At Mobility Lab’s Lunch At the Lab this week, the 14-year veteran of the Arlington County Board discussed a wide array of transportation issues in Virginia, including the Silver Line, the Columbia Pike Streetcar, Virginia’s transportation bill, and Uber.
Favola began the luncheon with a discussion of how her experience in transit-oriented Arlington County has informed her more recent Richmond experience. Mentioning data suggesting that Arlington’s traffic has declined even as its population has increased, the senator attributed this to the county’s smart-growth policies, particularly its robust transportation demand management program.
Silver Line and Smart Growth
Senator Favola discussed the Washington Metrorail’s new Silver Line, scheduled to open on July 26, commending Fairfax County’s use of the new transit line to transform Tysons into a place in which people can “live close to work.” She described transit-oriented development, density, and multimodal transportation options as ways to “manage growth in a sensible way.”
Regarding resistance in Loudoun County to phase two of the Silver Lane project, Favola expressed compassion for that viewpoint, but said, “You just can’t say no to development. You have to manage it.” These were principles Favola and other county leaders implemented in Arlington during her tenure on the county board.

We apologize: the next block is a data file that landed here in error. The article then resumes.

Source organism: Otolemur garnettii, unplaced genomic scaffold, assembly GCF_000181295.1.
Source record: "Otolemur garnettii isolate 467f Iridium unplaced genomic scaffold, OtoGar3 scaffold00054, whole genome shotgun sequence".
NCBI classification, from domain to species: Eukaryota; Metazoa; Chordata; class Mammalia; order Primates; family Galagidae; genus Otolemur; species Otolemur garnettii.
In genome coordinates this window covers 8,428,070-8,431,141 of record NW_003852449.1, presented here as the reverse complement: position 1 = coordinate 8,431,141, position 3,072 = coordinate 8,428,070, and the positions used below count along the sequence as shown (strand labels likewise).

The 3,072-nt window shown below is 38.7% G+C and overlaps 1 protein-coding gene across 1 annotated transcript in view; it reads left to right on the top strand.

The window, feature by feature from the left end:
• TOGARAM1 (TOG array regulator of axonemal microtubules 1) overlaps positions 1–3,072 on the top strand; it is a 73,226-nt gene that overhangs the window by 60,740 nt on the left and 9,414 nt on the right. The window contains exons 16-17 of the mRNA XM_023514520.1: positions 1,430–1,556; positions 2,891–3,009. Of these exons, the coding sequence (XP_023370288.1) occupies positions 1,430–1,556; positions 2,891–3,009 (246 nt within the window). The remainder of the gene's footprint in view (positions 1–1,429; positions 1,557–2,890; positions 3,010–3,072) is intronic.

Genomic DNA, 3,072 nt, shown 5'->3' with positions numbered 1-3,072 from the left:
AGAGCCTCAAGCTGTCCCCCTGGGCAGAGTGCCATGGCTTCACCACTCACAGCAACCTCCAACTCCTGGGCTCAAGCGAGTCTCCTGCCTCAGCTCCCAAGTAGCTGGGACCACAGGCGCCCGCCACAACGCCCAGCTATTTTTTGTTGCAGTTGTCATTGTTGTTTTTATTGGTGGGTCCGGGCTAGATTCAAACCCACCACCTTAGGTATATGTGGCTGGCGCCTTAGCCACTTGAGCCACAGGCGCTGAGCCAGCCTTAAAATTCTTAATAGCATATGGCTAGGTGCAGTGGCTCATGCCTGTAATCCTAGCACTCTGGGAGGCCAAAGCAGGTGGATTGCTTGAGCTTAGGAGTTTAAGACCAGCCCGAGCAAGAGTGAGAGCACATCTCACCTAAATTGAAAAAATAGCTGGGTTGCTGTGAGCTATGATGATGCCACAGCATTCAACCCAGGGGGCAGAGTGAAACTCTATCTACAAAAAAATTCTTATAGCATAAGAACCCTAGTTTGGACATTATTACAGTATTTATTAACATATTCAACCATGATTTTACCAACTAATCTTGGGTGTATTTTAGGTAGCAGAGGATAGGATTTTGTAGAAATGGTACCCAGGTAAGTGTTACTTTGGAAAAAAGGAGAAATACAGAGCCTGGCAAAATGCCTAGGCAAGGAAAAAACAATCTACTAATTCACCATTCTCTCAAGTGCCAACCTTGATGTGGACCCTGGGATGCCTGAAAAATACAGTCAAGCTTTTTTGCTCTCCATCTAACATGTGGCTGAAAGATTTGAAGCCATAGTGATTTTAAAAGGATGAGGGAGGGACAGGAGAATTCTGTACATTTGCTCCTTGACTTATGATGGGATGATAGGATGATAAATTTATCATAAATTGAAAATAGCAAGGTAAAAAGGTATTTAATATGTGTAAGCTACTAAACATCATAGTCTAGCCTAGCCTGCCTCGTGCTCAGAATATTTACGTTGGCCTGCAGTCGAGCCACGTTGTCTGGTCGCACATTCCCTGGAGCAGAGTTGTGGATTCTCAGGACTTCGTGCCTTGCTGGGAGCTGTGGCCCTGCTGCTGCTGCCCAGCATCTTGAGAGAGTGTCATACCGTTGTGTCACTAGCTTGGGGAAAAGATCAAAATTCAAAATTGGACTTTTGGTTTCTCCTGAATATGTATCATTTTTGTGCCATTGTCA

Howard Jennings, Mobility Lab’s managing director, expressed concerns to Favola that transit and multimodal transportation might become associated with political ideologies. Favola responded that Northern Virginia in particular understands that multimodal transportation is an effective solution to growth. The senator said, “Don’t mess with multimodal transit. We need it.”
When asked about the Columbia Pike streetcar, the senator said, “I like the idea of this additional transit option, and I think the streetcar would be a very valuable asset. There’s a strong economic-engine argument [for it].” Favola expressed concern over the financing of the project, however, stating, “The issue the county board has is cost. I think they need to keep working on coming up with a stronger financing package.”
The senator pointed out another current problem in Arlington County affecting the streetcar’s development: a divided county board. Favola, who served on the board at a time of political consensus and unity, stated that to accomplish big projects such as the streetcar, “strong leadership and commitment to a vision” are needed.
Virginia’s Transportation Bill
Regarding Virginia’s 2013 transportation funding bill, HB2313, Senator Favola described it as “a more robust package than [former] Governor Bob McDonnell thought it would be.” The bill succeeds in funding transportation for the foreseeable future for the state, something that had vexed legislators for decades. While smart-growth advocates have criticized the bill’s preferential treatment of automobiles and road construction, Favola expressed pride over the bill’s passage, stating, “You have to give McDonnell credit.”
Touching on the Uber debate in Virginia, where the transportation network company was banned, Favola mentioned that the state and Uber are closer to resolving their conflict.
The senator spoke of the need for a regulatory framework that will fit Uber. “The whole issue is insurance,” Favola said. While Favola is sensitive to the pain of taxi agencies (“Red Top has been in our community for over 40 years,” she noted), her message to these companies was similar to her message to Loudon County: fighting the tide of change is more or less futile. “Uber is here to stay,” Favola said.
Photos by M.V. Jantzen